• i haven’t, no. I’ve lead bible studies before, and prayer groups, but no formal preaching. its something i’ve always wanted to do, and i imagine that i will one day, but i haven’t had the chance yet.

      • Reason I ask is because it would be interesting to know how your reviewing would change. I’ve been preaching regularily for a number of years now. It has made me much more merciful in my evaluation of others’ preaching. It is a tough job and I’ve had my share of crappy (and even mistaken) sermons.

      • i don’t think it would change much. I essentially and exclusively critiqued theology, and not speach amd mannerisms. and even if i did misspeak, i like to think i would offer a correction next sermon if confronted. but i do hear what you’re saying

  7. i have to say, I am truly happy that I have found your blog. May I ask, what lead you out of the Catholic faith? What really got you questioning and ultimately deciding to leave?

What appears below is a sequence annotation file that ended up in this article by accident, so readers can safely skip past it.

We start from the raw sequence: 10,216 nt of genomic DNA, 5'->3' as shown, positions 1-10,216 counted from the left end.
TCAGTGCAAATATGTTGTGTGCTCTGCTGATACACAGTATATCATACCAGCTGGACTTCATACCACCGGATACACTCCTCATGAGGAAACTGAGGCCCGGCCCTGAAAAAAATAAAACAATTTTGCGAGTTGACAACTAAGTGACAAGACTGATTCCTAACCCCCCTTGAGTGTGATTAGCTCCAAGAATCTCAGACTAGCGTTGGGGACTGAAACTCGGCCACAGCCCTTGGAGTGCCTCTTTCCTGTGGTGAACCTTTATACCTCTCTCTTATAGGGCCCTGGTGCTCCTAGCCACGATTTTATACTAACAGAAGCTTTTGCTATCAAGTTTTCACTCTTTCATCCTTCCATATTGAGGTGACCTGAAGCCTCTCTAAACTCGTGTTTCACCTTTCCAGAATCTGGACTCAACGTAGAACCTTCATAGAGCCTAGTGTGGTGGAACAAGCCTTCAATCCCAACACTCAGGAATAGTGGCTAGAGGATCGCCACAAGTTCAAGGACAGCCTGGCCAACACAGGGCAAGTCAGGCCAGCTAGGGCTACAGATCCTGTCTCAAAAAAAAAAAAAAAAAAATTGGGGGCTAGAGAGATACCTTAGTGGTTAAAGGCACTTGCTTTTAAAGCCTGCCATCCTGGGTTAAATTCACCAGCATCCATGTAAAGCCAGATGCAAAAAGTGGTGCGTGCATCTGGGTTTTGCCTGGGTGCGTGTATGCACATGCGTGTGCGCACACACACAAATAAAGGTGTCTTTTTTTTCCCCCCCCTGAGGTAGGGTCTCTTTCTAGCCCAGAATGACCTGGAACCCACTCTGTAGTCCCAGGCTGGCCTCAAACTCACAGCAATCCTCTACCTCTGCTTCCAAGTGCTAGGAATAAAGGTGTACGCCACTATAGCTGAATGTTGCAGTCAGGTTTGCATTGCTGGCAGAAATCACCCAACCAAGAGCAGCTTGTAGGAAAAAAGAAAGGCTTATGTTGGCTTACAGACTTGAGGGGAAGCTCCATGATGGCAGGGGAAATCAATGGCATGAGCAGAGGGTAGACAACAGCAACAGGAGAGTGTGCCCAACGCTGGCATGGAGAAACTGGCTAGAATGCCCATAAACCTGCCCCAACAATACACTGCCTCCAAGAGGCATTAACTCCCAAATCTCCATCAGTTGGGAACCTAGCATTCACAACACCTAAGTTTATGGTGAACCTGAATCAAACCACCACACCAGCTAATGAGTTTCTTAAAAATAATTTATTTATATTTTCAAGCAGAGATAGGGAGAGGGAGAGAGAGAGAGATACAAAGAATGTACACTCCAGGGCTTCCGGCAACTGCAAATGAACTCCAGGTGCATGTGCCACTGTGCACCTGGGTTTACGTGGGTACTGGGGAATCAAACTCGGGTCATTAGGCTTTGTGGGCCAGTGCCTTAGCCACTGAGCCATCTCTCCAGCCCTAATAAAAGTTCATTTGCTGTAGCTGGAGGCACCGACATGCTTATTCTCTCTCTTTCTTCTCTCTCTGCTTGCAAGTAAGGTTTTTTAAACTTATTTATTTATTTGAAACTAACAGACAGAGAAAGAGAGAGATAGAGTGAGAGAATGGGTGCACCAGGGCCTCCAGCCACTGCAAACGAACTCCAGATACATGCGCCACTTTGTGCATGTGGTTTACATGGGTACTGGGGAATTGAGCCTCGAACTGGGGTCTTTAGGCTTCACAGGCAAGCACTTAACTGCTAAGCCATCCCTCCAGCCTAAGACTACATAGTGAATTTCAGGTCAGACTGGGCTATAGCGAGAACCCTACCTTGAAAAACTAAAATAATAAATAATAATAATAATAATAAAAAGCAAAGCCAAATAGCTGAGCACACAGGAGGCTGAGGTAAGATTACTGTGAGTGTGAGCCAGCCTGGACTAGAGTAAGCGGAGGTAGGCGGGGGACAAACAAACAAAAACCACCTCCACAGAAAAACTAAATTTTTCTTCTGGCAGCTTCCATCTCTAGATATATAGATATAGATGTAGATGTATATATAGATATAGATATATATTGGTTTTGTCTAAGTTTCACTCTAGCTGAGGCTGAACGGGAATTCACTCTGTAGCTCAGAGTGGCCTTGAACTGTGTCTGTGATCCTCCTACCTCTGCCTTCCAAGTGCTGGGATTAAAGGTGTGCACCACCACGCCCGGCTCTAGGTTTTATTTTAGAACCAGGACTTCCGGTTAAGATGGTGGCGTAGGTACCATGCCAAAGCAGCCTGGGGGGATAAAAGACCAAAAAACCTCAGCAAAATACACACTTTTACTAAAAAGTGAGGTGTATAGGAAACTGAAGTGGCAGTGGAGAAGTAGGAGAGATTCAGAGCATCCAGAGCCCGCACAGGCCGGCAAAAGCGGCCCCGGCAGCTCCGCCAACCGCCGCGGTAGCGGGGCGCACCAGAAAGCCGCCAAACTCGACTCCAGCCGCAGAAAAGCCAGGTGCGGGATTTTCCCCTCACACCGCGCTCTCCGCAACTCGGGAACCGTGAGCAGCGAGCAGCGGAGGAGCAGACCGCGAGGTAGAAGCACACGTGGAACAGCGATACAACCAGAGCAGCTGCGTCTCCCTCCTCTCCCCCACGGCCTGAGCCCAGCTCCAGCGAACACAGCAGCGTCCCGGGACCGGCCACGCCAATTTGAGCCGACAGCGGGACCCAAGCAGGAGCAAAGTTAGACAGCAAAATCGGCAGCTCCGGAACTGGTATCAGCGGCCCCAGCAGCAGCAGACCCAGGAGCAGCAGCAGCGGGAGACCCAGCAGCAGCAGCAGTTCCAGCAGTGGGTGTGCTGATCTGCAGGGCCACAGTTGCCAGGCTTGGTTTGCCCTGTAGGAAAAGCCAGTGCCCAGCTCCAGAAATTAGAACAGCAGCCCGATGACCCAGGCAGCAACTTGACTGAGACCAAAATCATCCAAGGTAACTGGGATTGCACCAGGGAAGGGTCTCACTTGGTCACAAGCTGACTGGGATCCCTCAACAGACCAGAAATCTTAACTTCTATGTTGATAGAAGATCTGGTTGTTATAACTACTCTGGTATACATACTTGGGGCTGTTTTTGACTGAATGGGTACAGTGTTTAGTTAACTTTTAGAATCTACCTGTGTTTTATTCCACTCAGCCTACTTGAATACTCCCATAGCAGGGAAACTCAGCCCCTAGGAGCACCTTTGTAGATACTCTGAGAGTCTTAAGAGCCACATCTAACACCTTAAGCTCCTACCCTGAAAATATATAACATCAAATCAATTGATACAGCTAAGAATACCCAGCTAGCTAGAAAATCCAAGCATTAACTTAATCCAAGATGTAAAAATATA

8. I really appreciated your post on “The Myth of the Shepherd breaking his sheep’s legs.” Good reminder to do solid research before we spout off from the pulpit. However, I immediately had an initial question – which now I see has already been answered in the thread above (do you regularly preach?). As a corollary, I have one encouragement for you: starting preaching, man! I hope you hear this with the gracious and brother-like tone I intend to convey. Ask God to provide opportunities (or one residual opportunity) to preach the Word. I’d love to see and hear how that goes. Live in His hope!

  9. In short, you’re young and don’t know what you don’t know.
    You don’t do much ‘thoughtful discussion’ here: you perch and point. Anyone who disagrees with you faces a childish response. This is what I’ve found here at your blog. I hope you find opportunities to preach- it’s a different world than the one you’re in right now.

      • i don’t dabble in silly, ad-hominem attacks that have no interest in presenting a thoughful disscusion or a poignant counterpoint. if you have an objection, present it in the arena of ideas. if you want a place to rant, then feel free to keep on posting, but don’t expect me to consider anything you have to say.

  10. i don’t dabble in silly, ad-hominem attacks that have no interest in presenting a thoughful disscusion or a poignant counterpoint. if you have an objection, present it in the arena of ideas. if you want a place to rant, then feel free to keep on posting, but don’t expect me to consider anything you have to say.